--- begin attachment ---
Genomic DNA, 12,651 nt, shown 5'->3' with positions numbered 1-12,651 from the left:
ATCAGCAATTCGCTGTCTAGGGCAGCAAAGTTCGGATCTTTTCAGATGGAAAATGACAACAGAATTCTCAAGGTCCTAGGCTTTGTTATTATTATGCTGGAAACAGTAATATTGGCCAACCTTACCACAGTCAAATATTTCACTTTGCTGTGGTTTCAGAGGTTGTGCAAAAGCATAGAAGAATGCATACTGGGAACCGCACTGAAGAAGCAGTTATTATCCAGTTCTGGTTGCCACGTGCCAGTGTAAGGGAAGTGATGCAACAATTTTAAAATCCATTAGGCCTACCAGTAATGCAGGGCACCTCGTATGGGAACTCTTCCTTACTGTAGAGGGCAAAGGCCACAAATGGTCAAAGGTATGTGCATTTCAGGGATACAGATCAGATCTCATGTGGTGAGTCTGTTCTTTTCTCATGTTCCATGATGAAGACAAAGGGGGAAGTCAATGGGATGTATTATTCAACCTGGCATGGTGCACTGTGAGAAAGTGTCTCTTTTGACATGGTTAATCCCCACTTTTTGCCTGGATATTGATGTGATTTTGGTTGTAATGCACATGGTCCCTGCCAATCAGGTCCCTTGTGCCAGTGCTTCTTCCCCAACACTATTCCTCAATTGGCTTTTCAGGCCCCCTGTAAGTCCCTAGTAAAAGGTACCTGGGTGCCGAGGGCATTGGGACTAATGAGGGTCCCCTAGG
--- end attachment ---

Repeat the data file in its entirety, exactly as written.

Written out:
Genomic DNA, 12,651 nt, shown 5'->3' with positions numbered 1-12,651 from the left:
ATCAGCAATTCGCTGTCTAGGGCAGCAAAGTTCGGATCTTTTCAGATGGAAAATGACAACAGAATTCTCAAGGTCCTAGGCTTTGTTATTATTATGCTGGAAACAGTAATATTGGCCAACCTTACCACAGTCAAATATTTCACTTTGCTGTGGTTTCAGAGGTTGTGCAAAAGCATAGAAGAATGCATACTGGGAACCGCACTGAAGAAGCAGTTATTATCCAGTTCTGGTTGCCACGTGCCAGTGTAAGGGAAGTGATGCAACAATTTTAAAATCCATTAGGCCTACCAGTAATGCAGGGCACCTCGTATGGGAACTCTTCCTTACTGTAGAGGGCAAAGGCCACAAATGGTCAAAGGTATGTGCATTTCAGGGATACAGATCAGATCTCATGTGGTGAGTCTGTTCTTTTCTCATGTTCCATGATGAAGACAAAGGGGGAAGTCAATGGGATGTATTATTCAACCTGGCATGGTGCACTGTGAGAAAGTGTCTCTTTTGACATGGTTAATCCCCACTTTTTGCCTGGATATTGATGTGATTTTGGTTGTAATGCACATGGTCCCTGCCAATCAGGTCCCTTGTGCCAGTGCTTCTTCCCCAACACTATTCCTCAATTGGCTTTTCAGGCCCCCTGTAAGTCCCTAGTAAAAGGTACCTGGGTGCCGAGGGCATTGGGACTAATGAGGGTCCCCTAGG